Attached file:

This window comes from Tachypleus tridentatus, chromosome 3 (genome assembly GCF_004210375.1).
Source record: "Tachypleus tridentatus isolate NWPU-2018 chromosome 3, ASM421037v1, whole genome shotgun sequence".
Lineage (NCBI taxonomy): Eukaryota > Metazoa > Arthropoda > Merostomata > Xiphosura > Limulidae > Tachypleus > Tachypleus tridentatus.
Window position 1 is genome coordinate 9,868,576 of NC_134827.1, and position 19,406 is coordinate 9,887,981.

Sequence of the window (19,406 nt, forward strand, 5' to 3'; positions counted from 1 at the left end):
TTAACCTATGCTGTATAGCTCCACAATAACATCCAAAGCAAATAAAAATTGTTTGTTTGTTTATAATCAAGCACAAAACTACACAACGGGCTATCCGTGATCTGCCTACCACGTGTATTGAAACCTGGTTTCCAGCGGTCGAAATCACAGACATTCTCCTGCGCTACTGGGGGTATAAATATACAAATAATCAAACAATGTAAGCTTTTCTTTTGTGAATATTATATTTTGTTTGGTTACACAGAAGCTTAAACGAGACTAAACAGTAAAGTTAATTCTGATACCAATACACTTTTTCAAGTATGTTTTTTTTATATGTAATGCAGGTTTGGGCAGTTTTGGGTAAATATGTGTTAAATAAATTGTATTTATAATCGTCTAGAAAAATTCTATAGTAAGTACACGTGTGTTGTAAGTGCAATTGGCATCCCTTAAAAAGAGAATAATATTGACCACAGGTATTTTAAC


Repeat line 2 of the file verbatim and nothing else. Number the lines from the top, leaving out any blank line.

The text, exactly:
Source record: "Tachypleus tridentatus isolate NWPU-2018 chromosome 3, ASM421037v1, whole genome shotgun sequence".